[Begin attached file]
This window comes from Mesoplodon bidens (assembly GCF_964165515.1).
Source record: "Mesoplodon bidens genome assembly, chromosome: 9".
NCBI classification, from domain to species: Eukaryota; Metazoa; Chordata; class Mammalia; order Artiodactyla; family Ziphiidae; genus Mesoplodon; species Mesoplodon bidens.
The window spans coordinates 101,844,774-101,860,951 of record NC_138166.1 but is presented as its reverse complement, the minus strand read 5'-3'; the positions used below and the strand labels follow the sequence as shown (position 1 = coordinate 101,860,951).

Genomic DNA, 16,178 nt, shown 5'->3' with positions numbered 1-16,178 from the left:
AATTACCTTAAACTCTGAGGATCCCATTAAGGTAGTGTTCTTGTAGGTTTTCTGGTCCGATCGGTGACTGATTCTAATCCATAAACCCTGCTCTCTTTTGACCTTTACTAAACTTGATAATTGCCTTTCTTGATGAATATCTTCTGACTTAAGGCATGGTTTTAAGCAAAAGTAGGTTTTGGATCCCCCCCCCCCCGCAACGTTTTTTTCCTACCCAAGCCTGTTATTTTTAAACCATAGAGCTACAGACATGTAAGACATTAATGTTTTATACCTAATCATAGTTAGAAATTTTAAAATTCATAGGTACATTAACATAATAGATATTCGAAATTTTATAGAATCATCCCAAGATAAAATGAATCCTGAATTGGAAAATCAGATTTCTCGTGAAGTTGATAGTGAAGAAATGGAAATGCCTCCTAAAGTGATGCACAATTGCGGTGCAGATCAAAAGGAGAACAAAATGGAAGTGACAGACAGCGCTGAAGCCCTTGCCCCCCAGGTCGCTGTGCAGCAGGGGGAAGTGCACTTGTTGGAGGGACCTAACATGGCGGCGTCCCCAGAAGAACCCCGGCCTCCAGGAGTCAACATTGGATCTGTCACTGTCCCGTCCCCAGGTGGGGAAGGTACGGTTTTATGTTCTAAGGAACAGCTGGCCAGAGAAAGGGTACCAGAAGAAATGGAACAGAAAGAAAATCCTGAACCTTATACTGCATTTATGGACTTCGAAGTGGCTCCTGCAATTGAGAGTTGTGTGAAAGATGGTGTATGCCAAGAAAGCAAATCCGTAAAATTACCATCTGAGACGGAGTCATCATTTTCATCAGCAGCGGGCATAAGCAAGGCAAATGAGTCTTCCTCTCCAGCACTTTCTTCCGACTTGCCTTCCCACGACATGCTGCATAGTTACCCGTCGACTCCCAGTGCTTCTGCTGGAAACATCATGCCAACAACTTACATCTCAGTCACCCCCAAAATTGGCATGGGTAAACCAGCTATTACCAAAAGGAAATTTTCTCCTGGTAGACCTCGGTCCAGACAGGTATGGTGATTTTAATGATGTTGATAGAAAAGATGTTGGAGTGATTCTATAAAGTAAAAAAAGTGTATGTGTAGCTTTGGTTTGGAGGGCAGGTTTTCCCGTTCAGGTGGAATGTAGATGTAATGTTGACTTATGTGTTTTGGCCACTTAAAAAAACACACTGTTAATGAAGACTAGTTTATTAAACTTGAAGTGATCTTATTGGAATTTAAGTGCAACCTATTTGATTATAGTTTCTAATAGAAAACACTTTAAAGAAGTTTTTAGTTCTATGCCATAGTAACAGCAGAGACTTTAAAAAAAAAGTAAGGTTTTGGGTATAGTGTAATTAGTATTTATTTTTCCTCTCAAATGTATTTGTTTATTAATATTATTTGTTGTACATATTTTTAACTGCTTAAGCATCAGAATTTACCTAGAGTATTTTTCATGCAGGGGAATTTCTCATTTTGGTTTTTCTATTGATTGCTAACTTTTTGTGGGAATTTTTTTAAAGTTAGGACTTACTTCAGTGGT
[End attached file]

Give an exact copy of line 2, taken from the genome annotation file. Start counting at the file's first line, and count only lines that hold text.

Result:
Source record: "Mesoplodon bidens genome assembly, chromosome: 9".